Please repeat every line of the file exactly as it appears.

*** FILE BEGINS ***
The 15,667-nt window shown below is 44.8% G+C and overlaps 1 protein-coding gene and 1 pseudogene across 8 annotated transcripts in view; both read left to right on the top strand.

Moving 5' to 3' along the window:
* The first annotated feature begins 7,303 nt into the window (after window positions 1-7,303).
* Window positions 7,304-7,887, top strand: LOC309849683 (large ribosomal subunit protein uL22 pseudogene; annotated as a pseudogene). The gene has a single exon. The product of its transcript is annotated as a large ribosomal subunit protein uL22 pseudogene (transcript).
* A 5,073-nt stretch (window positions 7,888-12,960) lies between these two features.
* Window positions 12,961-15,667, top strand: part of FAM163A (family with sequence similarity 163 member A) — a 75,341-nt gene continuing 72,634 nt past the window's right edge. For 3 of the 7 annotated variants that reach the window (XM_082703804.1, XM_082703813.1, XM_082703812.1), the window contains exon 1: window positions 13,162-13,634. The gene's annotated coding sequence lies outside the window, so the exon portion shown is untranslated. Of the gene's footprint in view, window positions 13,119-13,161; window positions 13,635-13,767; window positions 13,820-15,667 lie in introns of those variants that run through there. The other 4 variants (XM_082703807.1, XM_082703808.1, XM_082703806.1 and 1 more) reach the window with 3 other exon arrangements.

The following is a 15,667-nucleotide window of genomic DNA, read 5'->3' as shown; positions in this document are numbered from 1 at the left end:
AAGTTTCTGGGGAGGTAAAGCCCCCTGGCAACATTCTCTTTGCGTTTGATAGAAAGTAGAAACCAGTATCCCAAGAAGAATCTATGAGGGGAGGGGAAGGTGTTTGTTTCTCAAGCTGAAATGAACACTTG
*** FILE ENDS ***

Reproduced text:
The 15,667-nt window shown below is 44.8% G+C and overlaps 1 protein-coding gene and 1 pseudogene across 8 annotated transcripts in view; both read left to right on the top strand.

Moving 5' to 3' along the window:
* The first annotated feature begins 7,303 nt into the window (after window positions 1-7,303).
* Window positions 7,304-7,887, top strand: LOC309849683 (large ribosomal subunit protein uL22 pseudogene; annotated as a pseudogene). The gene has a single exon. The product of its transcript is annotated as a large ribosomal subunit protein uL22 pseudogene (transcript).
* A 5,073-nt stretch (window positions 7,888-12,960) lies between these two features.
* Window positions 12,961-15,667, top strand: part of FAM163A (family with sequence similarity 163 member A) — a 75,341-nt gene continuing 72,634 nt past the window's right edge. For 3 of the 7 annotated variants that reach the window (XM_082703804.1, XM_082703813.1, XM_082703812.1), the window contains exon 1: window positions 13,162-13,634. The gene's annotated coding sequence lies outside the window, so the exon portion shown is untranslated. Of the gene's footprint in view, window positions 13,119-13,161; window positions 13,635-13,767; window positions 13,820-15,667 lie in introns of those variants that run through there. The other 4 variants (XM_082703807.1, XM_082703808.1, XM_082703806.1 and 1 more) reach the window with 3 other exon arrangements.

The following is a 15,667-nucleotide window of genomic DNA, read 5'->3' as shown; positions in this document are numbered from 1 at the left end:
AAGTTTCTGGGGAGGTAAAGCCCCCTGGCAACATTCTCTTTGCGTTTGATAGAAAGTAGAAACCAGTATCCCAAGAAGAATCTATGAGGGGAGGGGAAGGTGTTTGTTTCTCAAGCTGAAATGAACACTTG